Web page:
As of May 2020, there were an estimated 21 million people who were unemployed. While this was a result of the pandemic, that doesn’t take away the stress that you feel when you are in this situation. During the first quarter of 2020, the estimated household debt for Americans hit $14.3 trillion. These are scary numbers to some people, but if you recently lost your job, these numbers hit close to home, and it is a stressful time, and knowing what your next steps are can help you out.
What You Can Do if You Lose Your Job
If you are worried about your credit when you lose your job, this is entirely normal. Being unemployed in itself isn’t going to hurt your credit. Your credit gets hurt when you start to fall behind on bills as a result of your unemployment. Your next steps after you lose your job are crucial in ensuring that your credit doesn’t suffer or suffers as little as possible. It’s a good idea to try to save as much money as possible should something happen like this. Unfortunately, not everyone has that ability. This article will show you what to do if you lose your job.
Filing for Unemployment and Other Benefits
The best thing that you should do is to apply for unemployment. This action can be a great way to help you pay your bills while you are looking for a new job. Every state has its programs and regulations, so be sure to check out the unemployment regulations for your state.
The exact amount of money you will get from unemployment can depend on several factors,determined by where you live and how much you earned from working before your unemployment. Unfortunately, you aren’t guaranteed unemployment benefits, which is why it is vital to check out your local unemployment office or research on how to qualify for unemployment benefits in your state. In addition to unemployment, you also may be eligible for other benefits like SNAP or Medicaid as well, so it’s essential to look into all of these programs. The more help that you can get, the less you have to worry about fixing your credit in the aftermath of unemployment.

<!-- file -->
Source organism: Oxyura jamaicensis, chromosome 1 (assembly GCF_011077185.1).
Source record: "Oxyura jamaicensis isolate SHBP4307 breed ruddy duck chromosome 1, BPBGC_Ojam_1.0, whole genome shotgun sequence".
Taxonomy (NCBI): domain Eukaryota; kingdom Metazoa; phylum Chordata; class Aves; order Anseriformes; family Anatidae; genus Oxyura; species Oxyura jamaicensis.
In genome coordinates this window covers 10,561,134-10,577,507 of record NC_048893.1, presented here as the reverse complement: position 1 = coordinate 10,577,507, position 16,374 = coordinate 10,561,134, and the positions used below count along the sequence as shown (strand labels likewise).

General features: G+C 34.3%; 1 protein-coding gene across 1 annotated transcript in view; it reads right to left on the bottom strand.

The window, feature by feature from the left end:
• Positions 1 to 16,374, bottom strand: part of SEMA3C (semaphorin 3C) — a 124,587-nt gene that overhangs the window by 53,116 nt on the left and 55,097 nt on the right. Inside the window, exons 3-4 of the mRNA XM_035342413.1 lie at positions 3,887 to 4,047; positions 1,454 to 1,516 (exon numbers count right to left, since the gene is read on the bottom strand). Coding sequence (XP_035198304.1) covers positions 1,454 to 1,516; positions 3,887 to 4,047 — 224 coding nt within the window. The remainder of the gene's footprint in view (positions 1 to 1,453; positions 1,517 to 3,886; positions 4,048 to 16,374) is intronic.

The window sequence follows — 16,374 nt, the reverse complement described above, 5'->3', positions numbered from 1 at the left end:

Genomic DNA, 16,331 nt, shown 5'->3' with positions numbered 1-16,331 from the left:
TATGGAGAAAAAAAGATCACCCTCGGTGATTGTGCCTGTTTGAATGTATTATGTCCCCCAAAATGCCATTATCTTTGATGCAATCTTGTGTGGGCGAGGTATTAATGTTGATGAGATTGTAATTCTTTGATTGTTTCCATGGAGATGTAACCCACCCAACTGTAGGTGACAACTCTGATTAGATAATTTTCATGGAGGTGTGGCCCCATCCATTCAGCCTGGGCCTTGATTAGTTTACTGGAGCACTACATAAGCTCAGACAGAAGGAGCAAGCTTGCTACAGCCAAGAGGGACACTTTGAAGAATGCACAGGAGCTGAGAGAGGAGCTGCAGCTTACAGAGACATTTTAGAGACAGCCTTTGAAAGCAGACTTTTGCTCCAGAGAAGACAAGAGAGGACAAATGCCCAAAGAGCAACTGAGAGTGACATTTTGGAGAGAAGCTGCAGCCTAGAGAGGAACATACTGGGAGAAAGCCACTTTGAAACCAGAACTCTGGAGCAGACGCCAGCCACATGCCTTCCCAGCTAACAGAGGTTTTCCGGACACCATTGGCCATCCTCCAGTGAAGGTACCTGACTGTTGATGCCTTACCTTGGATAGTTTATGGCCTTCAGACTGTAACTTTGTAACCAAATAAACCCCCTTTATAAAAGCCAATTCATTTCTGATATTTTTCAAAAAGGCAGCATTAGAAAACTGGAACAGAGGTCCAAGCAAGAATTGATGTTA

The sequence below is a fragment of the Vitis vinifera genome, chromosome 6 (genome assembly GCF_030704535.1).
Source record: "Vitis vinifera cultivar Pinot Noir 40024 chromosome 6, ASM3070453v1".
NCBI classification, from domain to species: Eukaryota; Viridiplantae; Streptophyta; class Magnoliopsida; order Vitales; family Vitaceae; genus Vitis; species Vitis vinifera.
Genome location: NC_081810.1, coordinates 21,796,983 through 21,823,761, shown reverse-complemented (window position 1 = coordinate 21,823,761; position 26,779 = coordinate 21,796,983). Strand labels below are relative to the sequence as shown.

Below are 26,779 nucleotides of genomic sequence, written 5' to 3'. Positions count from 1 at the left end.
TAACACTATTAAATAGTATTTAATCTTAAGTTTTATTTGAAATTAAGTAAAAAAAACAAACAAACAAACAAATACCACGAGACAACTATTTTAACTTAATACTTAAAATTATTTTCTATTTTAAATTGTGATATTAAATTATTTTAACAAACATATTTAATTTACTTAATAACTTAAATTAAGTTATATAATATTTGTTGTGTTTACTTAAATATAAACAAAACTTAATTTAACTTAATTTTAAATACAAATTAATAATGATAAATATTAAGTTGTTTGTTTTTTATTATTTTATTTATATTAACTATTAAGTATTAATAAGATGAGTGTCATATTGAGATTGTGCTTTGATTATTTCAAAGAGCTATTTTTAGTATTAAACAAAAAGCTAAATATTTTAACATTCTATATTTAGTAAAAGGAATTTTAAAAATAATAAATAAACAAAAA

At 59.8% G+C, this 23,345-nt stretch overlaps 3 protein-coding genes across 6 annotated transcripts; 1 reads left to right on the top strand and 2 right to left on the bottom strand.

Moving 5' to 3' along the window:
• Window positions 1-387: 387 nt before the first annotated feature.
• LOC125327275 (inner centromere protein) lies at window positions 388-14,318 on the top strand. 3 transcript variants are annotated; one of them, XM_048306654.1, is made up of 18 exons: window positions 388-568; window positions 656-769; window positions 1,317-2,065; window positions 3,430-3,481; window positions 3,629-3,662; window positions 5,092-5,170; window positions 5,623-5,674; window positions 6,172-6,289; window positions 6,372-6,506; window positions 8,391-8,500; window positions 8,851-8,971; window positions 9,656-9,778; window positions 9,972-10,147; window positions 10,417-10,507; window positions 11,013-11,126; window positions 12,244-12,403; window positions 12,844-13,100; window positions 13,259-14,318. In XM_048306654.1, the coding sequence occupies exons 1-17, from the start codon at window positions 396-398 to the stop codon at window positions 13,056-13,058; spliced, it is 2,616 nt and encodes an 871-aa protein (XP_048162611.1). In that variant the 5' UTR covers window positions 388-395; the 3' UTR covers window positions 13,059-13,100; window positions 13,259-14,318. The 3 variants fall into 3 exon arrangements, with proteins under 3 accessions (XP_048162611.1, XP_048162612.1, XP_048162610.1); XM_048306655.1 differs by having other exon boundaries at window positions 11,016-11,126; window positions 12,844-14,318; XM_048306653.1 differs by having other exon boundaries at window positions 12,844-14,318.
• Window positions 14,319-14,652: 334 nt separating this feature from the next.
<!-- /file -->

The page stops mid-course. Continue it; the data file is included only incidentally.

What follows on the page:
It’s essential that you begin looking for a new job as soon as possible. Programs like unemployment are only temporary programs that help keep you afloat while you find a new job.
Assess Your Budget
Most households have some budget in place, but if you don’t, you need to get started on one as soon as possible. When you have a limited budget while you’re on unemployment and other assistance, you need to be sure every penny is accounted for and used wisely. If you don’t have any budget, pull three months of credit card and bank statements and start categorizing all of your expenses into two categories: variable (things like gas or groceries) and fixed expenses (mortgage/rent, utilities, and the like).
Once you do this, you should start to see where you can save money. Maybe you go out to dine too much and can save a fortune by cutting those expenses down. Maybe there are subscriptions that you don’t use. Take a very close look and start figuring out where you can cut your expenses to stretch your money as far as possible. If any money remains after your priority bills, then you should save it rather than using it as fun money. This strategy helps in case you are in this situation longer than you planned.
Prioritize Debt Payments
Back to prioritizing your payments, you need to take a look at your debts and prioritize what needs to be paid. Secured debt, such as car payments or mortgages, is a significant priority because you can lose these assets if you fail to make your payments. If possible, you should try paying at least the minimum payment on your credit card debt. You may even find that some credit companies are willing to work with you too, so don’t be afraid to contact them. Since your payment history can make up around 35% of your credit score, it can hurt your credit if you ignore these bills.